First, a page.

The New Zealand Railways Magazine, Volume 12, Issue 1 (April 1, 1937)
Treatment of Cuts, etc
Treatment of Cuts, etc.
In all treatment of cuts and sores the chief thing to remember is asepsis, which means free from germs. With many home remedies this is not considered. In all cases of ordinary cuts or scratches it is advisable to apply an antiseptic immediately. Dilute tincture of iodine or methylated spirit will cleanse the wound of any germs that may be introduced. In the case of a cut made with a garden tool or in a stable or a similar place it is always necessary to visit a doctor, who will probably give an injection of antitetanic serum to guard against tetanus page 61 —or lockjaw as it is often called. If a wound is of any depth a doctor should be consulted as soon as possible, as there is the danger of tendons or ligaments being severed, and unless they are properly connected loss of function may follow.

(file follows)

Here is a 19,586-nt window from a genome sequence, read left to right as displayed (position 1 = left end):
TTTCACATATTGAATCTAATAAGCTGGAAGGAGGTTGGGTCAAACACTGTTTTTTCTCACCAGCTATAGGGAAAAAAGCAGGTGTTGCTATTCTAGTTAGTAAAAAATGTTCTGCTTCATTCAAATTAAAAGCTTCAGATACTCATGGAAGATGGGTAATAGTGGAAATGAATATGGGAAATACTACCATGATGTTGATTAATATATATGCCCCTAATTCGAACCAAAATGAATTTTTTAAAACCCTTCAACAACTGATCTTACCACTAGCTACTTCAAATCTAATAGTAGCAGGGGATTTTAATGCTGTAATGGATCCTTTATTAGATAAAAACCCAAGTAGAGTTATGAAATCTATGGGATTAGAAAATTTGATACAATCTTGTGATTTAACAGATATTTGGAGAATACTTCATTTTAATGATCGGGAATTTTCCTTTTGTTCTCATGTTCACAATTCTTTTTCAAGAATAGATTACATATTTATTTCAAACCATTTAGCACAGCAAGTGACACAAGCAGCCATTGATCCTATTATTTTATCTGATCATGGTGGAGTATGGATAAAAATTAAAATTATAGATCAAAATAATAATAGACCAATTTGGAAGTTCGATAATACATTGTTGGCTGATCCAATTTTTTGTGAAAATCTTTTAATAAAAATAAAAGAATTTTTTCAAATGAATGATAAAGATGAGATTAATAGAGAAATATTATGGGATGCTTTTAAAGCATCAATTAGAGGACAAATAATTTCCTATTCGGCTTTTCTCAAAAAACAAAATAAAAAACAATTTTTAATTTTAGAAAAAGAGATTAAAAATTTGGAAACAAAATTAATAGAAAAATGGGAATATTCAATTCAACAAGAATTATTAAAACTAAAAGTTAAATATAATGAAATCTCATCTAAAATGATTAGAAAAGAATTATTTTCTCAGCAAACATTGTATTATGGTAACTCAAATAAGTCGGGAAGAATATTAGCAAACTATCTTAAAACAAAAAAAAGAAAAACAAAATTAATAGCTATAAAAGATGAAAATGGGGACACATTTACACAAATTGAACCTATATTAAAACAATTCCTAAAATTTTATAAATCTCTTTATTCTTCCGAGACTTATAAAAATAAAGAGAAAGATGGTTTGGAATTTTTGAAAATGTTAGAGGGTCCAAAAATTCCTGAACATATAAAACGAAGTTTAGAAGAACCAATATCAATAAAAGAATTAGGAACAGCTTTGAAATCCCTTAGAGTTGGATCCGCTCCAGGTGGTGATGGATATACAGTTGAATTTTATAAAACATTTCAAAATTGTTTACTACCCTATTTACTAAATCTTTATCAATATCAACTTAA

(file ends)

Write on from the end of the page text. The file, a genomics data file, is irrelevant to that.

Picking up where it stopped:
In every home it is a good plan to keep a first-aid box. This box should contain: (1) A screw jar, or tin containing pieces of boiled rag. The tin or jar must be boiled to make it germ free. Then when the clean rags are put in, the jar must be put in the oven for half an hour or so. This makes the dressings germ-proof. (2) Roll of cotton wool. (3) Bandages. (4) An ordinary enamel basin. (5) A pair of scissors. (6) A pair of dressing forceps. Boil the basin, scissors and forceps, and do not put the hands into the sterile jar.